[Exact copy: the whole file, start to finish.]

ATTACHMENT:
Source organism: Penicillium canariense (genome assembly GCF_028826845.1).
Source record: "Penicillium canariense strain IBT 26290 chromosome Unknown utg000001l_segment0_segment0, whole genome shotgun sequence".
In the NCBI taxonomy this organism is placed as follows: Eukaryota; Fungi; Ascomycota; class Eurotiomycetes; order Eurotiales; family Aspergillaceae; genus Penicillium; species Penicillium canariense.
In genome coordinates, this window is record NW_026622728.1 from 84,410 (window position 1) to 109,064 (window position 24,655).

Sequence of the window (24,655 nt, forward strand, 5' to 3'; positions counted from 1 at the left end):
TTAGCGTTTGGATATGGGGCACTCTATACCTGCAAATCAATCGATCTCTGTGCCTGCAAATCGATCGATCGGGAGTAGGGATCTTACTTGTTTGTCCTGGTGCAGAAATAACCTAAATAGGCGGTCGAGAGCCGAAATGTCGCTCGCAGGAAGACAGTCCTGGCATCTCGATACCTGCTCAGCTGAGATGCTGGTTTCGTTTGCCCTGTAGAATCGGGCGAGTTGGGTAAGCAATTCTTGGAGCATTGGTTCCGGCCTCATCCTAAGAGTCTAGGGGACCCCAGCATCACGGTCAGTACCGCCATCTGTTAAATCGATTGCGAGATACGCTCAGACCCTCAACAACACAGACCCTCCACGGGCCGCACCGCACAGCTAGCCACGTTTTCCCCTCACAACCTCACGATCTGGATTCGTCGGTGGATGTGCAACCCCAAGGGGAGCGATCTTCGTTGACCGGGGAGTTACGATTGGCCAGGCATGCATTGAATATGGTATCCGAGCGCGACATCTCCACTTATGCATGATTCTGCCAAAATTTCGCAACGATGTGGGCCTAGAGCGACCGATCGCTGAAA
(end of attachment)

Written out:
Source organism: Penicillium canariense (genome assembly GCF_028826845.1).
Source record: "Penicillium canariense strain IBT 26290 chromosome Unknown utg000001l_segment0_segment0, whole genome shotgun sequence".
In the NCBI taxonomy this organism is placed as follows: Eukaryota; Fungi; Ascomycota; class Eurotiomycetes; order Eurotiales; family Aspergillaceae; genus Penicillium; species Penicillium canariense.
In genome coordinates, this window is record NW_026622728.1 from 84,410 (window position 1) to 109,064 (window position 24,655).

Sequence of the window (24,655 nt, forward strand, 5' to 3'; positions counted from 1 at the left end):
TTAGCGTTTGGATATGGGGCACTCTATACCTGCAAATCAATCGATCTCTGTGCCTGCAAATCGATCGATCGGGAGTAGGGATCTTACTTGTTTGTCCTGGTGCAGAAATAACCTAAATAGGCGGTCGAGAGCCGAAATGTCGCTCGCAGGAAGACAGTCCTGGCATCTCGATACCTGCTCAGCTGAGATGCTGGTTTCGTTTGCCCTGTAGAATCGGGCGAGTTGGGTAAGCAATTCTTGGAGCATTGGTTCCGGCCTCATCCTAAGAGTCTAGGGGACCCCAGCATCACGGTCAGTACCGCCATCTGTTAAATCGATTGCGAGATACGCTCAGACCCTCAACAACACAGACCCTCCACGGGCCGCACCGCACAGCTAGCCACGTTTTCCCCTCACAACCTCACGATCTGGATTCGTCGGTGGATGTGCAACCCCAAGGGGAGCGATCTTCGTTGACCGGGGAGTTACGATTGGCCAGGCATGCATTGAATATGGTATCCGAGCGCGACATCTCCACTTATGCATGATTCTGCCAAAATTTCGCAACGATGTGGGCCTAGAGCGACCGATCGCTGAAA